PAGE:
We are excited to announce local chiropractor
Dr. Sarah Reeves is joining our practice from Friday 5th of March. Sarah has been a longtime
Mornington Peninsula resident and has worked on the peninsula since a student volunteer in the 'Hands on Health' clinics.
Sarah is an SOT practitioner. She is intuitive, holistic & brings a low force approach to Mt Martha Chiropractic. We think she is an excellent addition to our team and look forward to her joining the practice. 20.2.2021
Introducing Dr. Rachel Duncan
We are sad to announce that after over a decade of practice on the Peninsula Dr WoonJee Tio is moving on. We wish her well in her future endeavours and promise to keep you all up to date with any juicy WJ gossip :)
Dr Rachel Duncan is excited to be joining the practice & is keen to continue looking after Dr WoonJee's patients with the same care & enthusiasm we are all used to.
Dr Rachel Duncan completed her Masters of Clinical Chiropractic and Bachelor of Health Science (Chiropractic) at RMIT University in 2015. She is a compassionate practitioner who listens to her patients & has excellent spinal adjusting skills.
Dr Rachel Duncan will be consulting Monday & Thursday afternoons and Tuesday mornings.
Dr Roxanne Daniels is fresh from four days with Professor Stuart McGill. The Prof. was named a member of the Order of Canada in Dec 2019, recognized for his contributions to understanding the biomechanics of the spinal column and to the development of rehabilitation programs, specifially related to low back pain.
He is a legend with over 240 published papers!
So if you are experiencing low back pain come and chat to Dr Roxanne about how the McGill approach in combination with her 35 years of experience as a practitioner might help you.
Indoor vs Outdoor Running –
The Pros and Cons
Oh, the cold chilly mornings!
The other day, when I woke up to 6 degrees outside, I stepped out to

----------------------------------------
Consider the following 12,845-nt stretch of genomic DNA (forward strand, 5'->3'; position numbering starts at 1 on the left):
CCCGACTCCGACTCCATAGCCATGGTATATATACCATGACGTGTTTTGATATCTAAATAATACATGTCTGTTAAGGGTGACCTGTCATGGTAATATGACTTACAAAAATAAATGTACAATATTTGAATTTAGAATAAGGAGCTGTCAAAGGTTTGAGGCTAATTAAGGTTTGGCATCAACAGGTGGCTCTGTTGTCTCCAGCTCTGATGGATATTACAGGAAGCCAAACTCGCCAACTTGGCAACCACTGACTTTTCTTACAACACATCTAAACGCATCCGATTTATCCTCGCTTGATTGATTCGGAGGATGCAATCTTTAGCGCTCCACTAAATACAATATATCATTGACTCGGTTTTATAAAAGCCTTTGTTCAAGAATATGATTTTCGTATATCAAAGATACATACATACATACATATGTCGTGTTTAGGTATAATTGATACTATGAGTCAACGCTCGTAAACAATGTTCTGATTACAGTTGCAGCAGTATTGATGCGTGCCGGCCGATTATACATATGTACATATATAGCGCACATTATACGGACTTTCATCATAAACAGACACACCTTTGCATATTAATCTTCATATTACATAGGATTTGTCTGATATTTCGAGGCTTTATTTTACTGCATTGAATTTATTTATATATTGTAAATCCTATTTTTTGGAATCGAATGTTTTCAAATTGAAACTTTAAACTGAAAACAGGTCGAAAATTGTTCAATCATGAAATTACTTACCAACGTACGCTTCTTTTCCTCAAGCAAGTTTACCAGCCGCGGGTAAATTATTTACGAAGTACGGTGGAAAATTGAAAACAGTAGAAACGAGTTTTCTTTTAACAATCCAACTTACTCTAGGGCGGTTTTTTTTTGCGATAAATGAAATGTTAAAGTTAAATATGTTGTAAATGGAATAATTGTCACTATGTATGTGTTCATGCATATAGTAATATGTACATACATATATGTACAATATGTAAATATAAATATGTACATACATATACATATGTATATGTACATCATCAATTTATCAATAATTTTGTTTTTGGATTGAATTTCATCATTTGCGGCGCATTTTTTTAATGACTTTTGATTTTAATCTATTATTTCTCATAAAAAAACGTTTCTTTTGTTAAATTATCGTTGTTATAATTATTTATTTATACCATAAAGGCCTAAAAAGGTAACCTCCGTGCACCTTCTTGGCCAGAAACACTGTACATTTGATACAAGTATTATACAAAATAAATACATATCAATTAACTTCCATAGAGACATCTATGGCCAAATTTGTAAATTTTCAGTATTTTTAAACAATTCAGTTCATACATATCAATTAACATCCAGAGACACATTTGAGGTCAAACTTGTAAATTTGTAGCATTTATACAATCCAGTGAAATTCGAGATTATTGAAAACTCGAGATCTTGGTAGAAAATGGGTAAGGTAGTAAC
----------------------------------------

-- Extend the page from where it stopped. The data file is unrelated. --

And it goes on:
my garden all rugged up, runners on…. then the cold hit my face! It reminded me of the mornings in the snow at Falls Creek. So I admit it , I turned around and headed for my treadmill instead of the great outdoors…
Can you can relate to this? Maybe some of you already have the wisdom and didn’t even
consider stepping outside for a run… straight to the treadmill in the Gym or at home. Or
perhaps you are like Dr Daniels, all rugged up, motivated by an eager dog & braving the cold. Brrrr
Running on the treadmill has many benefits as oppose to running in the great outdoors.
You don’t have to worry about the cold, the rain, the sunburn and the falling branches…. or
aggressive dogs and their poo! You won’t bump into people you know & so you don’t need
to feel bad if you don’t want to stop to talk or say hello. You can get the most out of your day
on the treadmill….. watch the news or catch up on your favourite show.
But, running on the treadmill can put you at a greater risk of joint and ligament damage, a
result of prolonged repetitive stride or same movement… like RSI (repetitive stress injury).
Runners also often over estimate their speed on the treadmill.
And being in the great outdoors is definitely better for your mental health. The sensory
stimulation is good for you brain. The wind on your face; the warmth of the sun on your